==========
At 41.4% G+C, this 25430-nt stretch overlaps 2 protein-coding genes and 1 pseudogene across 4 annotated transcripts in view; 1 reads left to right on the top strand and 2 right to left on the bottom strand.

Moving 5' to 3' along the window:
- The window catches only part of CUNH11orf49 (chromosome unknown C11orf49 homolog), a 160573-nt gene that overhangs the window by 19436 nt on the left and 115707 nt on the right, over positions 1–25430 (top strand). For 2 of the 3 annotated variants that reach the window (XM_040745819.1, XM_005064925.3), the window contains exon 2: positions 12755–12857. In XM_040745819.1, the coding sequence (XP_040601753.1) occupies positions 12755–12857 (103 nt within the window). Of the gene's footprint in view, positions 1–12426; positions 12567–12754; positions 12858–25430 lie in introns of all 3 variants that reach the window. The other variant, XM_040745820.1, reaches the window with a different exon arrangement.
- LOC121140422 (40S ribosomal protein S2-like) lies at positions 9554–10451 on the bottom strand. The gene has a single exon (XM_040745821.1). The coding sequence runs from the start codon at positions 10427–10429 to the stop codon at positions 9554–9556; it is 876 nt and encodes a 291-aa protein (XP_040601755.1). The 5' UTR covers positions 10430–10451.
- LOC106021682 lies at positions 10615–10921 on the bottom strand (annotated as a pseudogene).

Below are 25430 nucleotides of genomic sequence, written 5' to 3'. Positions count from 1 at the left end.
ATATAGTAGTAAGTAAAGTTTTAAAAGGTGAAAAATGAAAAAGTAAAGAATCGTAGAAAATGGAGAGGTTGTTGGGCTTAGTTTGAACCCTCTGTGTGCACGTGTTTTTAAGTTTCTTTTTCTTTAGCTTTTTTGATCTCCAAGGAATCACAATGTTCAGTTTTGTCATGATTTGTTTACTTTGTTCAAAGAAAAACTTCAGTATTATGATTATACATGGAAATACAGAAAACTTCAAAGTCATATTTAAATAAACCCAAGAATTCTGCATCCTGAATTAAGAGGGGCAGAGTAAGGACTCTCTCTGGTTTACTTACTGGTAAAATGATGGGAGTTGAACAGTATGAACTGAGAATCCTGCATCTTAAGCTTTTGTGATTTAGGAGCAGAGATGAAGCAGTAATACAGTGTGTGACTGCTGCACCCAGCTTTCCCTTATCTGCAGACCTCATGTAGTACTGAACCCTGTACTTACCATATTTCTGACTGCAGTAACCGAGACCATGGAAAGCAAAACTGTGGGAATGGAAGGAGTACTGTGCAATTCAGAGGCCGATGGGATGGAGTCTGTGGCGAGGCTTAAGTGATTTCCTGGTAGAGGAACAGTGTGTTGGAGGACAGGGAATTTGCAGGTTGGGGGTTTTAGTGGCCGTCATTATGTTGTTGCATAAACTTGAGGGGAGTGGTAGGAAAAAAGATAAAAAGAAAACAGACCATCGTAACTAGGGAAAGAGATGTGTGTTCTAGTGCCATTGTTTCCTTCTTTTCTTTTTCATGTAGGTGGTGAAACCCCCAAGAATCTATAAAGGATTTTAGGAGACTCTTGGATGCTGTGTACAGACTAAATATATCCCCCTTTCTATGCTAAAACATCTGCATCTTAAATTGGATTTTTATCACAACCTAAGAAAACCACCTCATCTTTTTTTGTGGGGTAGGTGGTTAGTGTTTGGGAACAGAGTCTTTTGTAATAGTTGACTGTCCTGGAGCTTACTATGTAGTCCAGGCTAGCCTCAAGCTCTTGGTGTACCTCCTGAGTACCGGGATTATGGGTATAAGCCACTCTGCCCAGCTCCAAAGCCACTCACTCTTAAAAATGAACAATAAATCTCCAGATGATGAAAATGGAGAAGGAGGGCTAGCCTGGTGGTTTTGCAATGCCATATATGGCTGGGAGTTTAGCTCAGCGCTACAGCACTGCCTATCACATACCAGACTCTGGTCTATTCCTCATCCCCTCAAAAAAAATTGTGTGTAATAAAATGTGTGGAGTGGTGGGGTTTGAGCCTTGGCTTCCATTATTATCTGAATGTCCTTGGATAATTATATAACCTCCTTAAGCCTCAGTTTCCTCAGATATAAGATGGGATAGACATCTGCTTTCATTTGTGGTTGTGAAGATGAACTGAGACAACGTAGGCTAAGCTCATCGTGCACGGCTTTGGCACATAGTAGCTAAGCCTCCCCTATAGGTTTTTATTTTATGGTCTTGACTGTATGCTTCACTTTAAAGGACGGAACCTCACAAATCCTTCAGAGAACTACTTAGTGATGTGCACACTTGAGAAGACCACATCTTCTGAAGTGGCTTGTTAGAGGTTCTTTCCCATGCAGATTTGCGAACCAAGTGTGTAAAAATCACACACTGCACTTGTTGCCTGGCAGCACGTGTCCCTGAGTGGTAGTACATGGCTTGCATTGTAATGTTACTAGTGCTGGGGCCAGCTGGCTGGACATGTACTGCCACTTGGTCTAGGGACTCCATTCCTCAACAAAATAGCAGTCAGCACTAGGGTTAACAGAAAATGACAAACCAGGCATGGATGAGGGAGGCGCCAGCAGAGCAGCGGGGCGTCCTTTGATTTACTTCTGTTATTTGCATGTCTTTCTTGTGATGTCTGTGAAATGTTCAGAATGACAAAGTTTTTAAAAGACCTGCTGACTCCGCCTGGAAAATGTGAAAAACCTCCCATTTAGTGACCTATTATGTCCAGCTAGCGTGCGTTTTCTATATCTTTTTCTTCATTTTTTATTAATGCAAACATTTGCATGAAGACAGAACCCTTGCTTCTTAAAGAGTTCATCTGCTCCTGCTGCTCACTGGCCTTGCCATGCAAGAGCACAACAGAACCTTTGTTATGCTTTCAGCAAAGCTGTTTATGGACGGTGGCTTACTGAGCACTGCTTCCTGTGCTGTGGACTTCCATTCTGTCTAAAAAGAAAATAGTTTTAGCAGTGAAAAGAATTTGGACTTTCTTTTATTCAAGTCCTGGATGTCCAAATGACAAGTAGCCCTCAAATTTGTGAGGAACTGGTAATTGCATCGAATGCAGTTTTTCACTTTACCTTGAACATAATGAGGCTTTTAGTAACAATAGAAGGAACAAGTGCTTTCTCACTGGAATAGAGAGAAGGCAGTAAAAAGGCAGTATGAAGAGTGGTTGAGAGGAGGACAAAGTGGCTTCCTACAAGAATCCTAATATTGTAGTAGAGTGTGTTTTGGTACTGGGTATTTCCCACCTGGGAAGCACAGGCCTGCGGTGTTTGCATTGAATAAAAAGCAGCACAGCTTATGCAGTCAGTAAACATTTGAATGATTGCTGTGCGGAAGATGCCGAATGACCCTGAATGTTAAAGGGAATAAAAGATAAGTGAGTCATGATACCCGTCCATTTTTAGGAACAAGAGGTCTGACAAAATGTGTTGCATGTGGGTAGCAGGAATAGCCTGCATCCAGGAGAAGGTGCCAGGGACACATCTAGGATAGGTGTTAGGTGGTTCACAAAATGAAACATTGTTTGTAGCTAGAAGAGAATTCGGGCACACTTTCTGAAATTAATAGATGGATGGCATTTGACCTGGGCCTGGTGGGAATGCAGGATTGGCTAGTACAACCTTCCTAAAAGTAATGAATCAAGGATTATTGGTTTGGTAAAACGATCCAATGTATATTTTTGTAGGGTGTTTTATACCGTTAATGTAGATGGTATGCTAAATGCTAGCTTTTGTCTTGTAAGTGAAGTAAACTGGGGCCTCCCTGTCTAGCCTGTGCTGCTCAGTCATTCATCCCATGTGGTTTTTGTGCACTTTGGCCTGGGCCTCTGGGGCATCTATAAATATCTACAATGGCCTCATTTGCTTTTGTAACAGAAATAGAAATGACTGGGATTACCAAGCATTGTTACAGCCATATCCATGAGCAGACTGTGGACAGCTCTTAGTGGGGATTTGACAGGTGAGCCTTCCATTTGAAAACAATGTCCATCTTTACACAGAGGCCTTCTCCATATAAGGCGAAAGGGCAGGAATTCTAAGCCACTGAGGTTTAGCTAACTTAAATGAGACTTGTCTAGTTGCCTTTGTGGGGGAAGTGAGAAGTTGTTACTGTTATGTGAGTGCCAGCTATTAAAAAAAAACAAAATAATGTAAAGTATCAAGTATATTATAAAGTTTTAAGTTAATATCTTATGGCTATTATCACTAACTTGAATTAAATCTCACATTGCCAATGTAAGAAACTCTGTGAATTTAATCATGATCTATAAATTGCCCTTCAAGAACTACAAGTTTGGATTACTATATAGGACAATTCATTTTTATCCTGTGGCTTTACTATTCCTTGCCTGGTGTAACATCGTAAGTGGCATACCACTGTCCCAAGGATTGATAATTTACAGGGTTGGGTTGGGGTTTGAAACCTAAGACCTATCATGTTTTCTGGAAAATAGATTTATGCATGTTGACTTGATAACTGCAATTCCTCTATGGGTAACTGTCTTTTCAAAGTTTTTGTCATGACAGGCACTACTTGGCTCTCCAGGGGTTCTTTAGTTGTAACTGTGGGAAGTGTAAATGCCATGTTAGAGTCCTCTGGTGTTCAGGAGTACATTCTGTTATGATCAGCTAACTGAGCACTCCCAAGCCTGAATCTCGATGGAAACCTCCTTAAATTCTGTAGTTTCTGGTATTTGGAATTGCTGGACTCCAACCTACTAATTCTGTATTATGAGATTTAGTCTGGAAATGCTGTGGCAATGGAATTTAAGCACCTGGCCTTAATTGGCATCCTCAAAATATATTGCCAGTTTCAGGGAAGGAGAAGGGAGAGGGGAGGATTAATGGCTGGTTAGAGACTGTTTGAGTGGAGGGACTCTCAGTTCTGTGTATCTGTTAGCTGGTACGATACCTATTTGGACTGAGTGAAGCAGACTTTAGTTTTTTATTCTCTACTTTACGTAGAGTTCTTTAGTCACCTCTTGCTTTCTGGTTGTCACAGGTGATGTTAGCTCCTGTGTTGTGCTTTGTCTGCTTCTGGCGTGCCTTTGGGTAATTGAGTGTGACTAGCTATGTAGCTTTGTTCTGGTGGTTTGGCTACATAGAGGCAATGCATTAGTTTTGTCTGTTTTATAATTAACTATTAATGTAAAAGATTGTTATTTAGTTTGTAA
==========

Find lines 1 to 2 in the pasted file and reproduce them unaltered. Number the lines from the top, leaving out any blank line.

At 41.4% G+C, this 25430-nt stretch overlaps 2 protein-coding genes and 1 pseudogene across 4 annotated transcripts in view; 1 reads left to right on the top strand and 2 right to left on the bottom strand.

Moving 5' to 3' along the window: